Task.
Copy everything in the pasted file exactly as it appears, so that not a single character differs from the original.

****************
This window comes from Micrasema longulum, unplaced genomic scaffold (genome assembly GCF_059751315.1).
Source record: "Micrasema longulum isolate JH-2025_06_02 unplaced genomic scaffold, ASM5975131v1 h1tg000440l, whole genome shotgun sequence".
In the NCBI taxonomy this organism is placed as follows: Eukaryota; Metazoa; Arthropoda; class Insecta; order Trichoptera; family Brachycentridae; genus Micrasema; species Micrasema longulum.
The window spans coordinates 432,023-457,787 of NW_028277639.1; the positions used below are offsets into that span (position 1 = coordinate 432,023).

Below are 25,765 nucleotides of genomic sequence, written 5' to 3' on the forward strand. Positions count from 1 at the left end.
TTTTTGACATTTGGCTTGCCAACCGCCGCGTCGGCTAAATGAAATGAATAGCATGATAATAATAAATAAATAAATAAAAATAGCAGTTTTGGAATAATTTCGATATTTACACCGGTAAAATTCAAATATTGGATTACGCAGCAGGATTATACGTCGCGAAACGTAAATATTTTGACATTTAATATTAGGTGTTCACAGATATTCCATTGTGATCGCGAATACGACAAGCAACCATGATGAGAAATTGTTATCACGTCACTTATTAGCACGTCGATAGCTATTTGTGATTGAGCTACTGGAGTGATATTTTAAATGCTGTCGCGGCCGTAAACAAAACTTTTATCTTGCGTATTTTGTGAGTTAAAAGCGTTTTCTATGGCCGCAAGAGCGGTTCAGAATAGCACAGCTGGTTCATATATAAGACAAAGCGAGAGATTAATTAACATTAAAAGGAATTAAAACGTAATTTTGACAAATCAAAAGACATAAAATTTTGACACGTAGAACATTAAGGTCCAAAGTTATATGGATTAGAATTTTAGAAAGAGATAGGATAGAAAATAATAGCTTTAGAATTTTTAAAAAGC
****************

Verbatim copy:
This window comes from Micrasema longulum, unplaced genomic scaffold (genome assembly GCF_059751315.1).
Source record: "Micrasema longulum isolate JH-2025_06_02 unplaced genomic scaffold, ASM5975131v1 h1tg000440l, whole genome shotgun sequence".
In the NCBI taxonomy this organism is placed as follows: Eukaryota; Metazoa; Arthropoda; class Insecta; order Trichoptera; family Brachycentridae; genus Micrasema; species Micrasema longulum.
The window spans coordinates 432,023-457,787 of NW_028277639.1; the positions used below are offsets into that span (position 1 = coordinate 432,023).

Below are 25,765 nucleotides of genomic sequence, written 5' to 3' on the forward strand. Positions count from 1 at the left end.
TTTTTGACATTTGGCTTGCCAACCGCCGCGTCGGCTAAATGAAATGAATAGCATGATAATAATAAATAAATAAATAAAAATAGCAGTTTTGGAATAATTTCGATATTTACACCGGTAAAATTCAAATATTGGATTACGCAGCAGGATTATACGTCGCGAAACGTAAATATTTTGACATTTAATATTAGGTGTTCACAGATATTCCATTGTGATCGCGAATACGACAAGCAACCATGATGAGAAATTGTTATCACGTCACTTATTAGCACGTCGATAGCTATTTGTGATTGAGCTACTGGAGTGATATTTTAAATGCTGTCGCGGCCGTAAACAAAACTTTTATCTTGCGTATTTTGTGAGTTAAAAGCGTTTTCTATGGCCGCAAGAGCGGTTCAGAATAGCACAGCTGGTTCATATATAAGACAAAGCGAGAGATTAATTAACATTAAAAGGAATTAAAACGTAATTTTGACAAATCAAAAGACATAAAATTTTGACACGTAGAACATTAAGGTCCAAAGTTATATGGATTAGAATTTTAGAAAGAGATAGGATAGAAAATAATAGCTTTAGAATTTTTAAAAAGC